[plt-scheme] polymorphism of primitive types

From: Matthias Felleisen (matthias at ccs.neu.edu)
Date: Tue Oct 18 09:22:11 EDT 2005

On Oct 18, 2005, at 8:56 AM, Yoav Goldberg wrote:

>> Let me comment however on the need to co-mingle lists and streams.
>> It is quite uncommon that the same program fragments need to process
>> both lists and streams in the same program. If you believe you have
>> a design that requires just that, please share with us.
> What I had in mind was something in the lines of:
> (define qqh (list->infinite-stream '(quarter quarter half))
> (map (lambda (pitch duration) (make-sound 'pitch: pitch 'duration: 
> duration)
>         (list DO RE MI FA SO LA SI)
>         qqh)
> but after some thinking I realized it can probably be turned into a
> stream-only implementation by wrapping map to do list->stream on all
> the list arguments.
> (I will probably also need to redefine "apply" to do a stream->list on
> it's arguments).

I believe that you don't want infinite lists but rationale ones, i.e.,
lists with repeated patterns. These are graphs and you should probably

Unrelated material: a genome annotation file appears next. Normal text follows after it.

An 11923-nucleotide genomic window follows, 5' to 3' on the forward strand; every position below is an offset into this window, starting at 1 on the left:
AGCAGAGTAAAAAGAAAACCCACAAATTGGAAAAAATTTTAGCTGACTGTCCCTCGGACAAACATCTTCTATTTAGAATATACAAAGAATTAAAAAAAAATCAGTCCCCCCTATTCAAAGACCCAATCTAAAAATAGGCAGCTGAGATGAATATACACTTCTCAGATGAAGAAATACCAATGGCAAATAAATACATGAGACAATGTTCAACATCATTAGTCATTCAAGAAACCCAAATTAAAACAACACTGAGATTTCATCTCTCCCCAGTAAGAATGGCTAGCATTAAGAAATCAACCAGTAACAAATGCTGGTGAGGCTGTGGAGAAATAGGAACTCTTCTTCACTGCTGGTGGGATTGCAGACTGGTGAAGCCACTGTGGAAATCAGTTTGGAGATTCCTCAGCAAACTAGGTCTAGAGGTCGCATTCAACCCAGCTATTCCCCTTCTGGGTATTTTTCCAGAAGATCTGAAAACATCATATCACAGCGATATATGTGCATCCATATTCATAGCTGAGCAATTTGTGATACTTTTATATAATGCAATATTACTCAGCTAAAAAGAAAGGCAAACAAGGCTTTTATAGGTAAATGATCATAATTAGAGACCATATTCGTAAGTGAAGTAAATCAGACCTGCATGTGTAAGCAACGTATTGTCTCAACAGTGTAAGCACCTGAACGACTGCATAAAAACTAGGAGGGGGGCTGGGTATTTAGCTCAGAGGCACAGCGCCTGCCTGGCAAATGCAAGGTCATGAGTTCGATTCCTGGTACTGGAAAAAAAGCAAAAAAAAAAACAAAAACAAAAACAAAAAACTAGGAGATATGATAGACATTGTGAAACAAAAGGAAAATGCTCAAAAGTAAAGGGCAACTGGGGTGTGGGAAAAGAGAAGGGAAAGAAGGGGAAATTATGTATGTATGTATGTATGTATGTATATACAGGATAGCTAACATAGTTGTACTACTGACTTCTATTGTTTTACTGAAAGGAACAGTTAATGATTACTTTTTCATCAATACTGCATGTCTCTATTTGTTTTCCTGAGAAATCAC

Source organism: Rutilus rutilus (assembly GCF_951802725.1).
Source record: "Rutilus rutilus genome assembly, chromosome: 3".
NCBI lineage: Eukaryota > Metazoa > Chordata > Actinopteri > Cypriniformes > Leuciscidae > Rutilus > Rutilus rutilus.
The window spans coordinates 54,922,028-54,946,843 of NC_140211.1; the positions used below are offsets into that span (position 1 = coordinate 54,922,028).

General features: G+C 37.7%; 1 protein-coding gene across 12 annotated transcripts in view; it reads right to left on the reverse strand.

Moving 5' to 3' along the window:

just turn them into graphs:

(define qqh (shared ([qqh (cons quarter (cons quarter (cons half 
qqh)))]) qqh))

(map (lambda (pitch duration) ...) do-re-mi qqh)

Have you considered that?

> But, let's say I'm willing to stick to just a few selected sequence
> types, forget about ease of extensibility to more sequence types, and
> am willing to implement all the desired functions (say
> car,cdr,null?,map,append,length) for each of the types I plan to
> support, and will write my own primitive type-based dispatcher.
> I really want to stay with the traditional names, though.
> Can I have a module provide car, cdr etc without making it a new 
> language?
> (I can see how redefining some of the primitive functions can be
> considered as a new language, and otoh I can also see how it is not).

A standard trick for overloading works like this:

  (define +
    (let ([number+ +])
      (lambda (x y)
          [(and (number? x) (number? y)) (number+ x y)]
          [(and (vector? x) (vector? y)) (vector+ x y)]

You can organize this via modules very nicely and conveniently. No 
tricks truly necessary. Because:
Since you are overriding meaning of built-in primitives, you have only 
one of two possibilities:

  - use standard Scheme and be forced to re-invent square wheels like 
the above
  - use module, designated one of the modules into your desired language 
and use it.

Don't confuse using a module as a language vs making a drscheme 
The former is almost no effort; the latter requires more work.

-- Matthias

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